We think it is imperative that the entire project team spends the extra effort at the start of the project, not just the Project Management team. Technical Infrastructure teams, Development teams, Functional teams, Change Management teams, etc … each project team member should be thinking what can be done to ensure their team and themselves can be as efficient as possible, and how they can contribute in making this project a success. All of the great ideas should be communicated to the rest of the team. There should be constant communication between different teams, and between members within a team, throughout the project lifecycle. Communication was, and always will be, a great part of the foundation of any project. Open-ended, regular and efficient communication is the key part of every successful project.

So how can this work in practice? Let’s take the development team as an example. The team members could come up with the following (NOTE: this is by no means an exhaustive list):

  • Development approach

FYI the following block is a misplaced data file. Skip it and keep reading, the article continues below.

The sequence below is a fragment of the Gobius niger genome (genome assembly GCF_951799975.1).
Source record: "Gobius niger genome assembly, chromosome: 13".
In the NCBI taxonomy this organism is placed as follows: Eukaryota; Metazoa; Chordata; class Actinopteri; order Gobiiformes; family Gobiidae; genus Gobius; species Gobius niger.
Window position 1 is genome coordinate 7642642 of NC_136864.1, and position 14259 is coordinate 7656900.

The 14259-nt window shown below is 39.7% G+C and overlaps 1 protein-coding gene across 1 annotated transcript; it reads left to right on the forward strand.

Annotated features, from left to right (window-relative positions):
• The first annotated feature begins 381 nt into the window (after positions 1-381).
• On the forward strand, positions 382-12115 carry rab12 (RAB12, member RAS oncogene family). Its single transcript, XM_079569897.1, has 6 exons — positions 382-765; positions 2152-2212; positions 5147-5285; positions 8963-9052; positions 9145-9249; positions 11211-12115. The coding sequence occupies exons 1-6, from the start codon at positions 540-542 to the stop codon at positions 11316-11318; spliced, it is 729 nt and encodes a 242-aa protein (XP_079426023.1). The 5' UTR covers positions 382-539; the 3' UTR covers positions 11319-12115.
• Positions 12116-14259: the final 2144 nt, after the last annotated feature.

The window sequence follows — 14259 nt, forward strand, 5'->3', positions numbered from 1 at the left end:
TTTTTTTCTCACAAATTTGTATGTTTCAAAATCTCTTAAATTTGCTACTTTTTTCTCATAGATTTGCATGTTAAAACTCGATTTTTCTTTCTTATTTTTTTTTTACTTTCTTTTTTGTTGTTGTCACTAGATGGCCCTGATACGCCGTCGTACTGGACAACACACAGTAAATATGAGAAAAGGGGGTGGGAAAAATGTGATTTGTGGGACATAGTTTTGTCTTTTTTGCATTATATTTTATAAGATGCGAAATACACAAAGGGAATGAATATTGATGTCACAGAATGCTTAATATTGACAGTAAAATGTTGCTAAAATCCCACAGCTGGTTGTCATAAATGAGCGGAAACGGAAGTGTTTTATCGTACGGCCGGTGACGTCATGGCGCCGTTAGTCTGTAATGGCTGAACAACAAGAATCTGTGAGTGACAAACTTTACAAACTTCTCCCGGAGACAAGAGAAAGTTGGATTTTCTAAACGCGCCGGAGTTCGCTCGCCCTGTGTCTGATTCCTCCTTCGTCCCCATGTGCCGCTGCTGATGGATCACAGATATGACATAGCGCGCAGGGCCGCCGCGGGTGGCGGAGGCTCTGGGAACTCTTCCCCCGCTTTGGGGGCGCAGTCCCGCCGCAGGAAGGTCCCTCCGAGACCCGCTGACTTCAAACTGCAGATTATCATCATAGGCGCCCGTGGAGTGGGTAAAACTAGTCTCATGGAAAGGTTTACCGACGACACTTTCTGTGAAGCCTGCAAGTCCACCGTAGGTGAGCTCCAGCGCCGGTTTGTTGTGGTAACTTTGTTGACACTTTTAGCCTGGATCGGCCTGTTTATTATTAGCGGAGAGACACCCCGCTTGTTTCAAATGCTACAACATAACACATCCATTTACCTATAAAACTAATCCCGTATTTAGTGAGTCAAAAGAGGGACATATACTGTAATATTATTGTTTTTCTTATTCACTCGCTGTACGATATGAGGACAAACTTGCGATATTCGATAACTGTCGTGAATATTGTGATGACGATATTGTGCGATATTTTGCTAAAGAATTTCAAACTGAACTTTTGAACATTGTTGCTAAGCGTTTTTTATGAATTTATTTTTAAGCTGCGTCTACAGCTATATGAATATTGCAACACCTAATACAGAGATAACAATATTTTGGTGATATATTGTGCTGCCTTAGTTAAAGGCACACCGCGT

• Meeting schedule & structure
  • Monitoring & communication mechanisms - there needs to be some monitoring in place to keep track of the development efforts, adherence to standards, etc. This should be determined at an early stage of the project - otherwise, things could get out of hand, and chances are it will be hard to correct at a later point.
  • Development schedule - it is helpful to determine what modules to develop first. Some of these modules could be quite complicated or unknown, and could have an impact on the overall project plan. Developing these first could help manage risk, and it can also help gather knowledge for the team. The knowledge gained from that exercise could in turn be shared and used to speed up the development effort (especially if there are other modules that are similar in nature).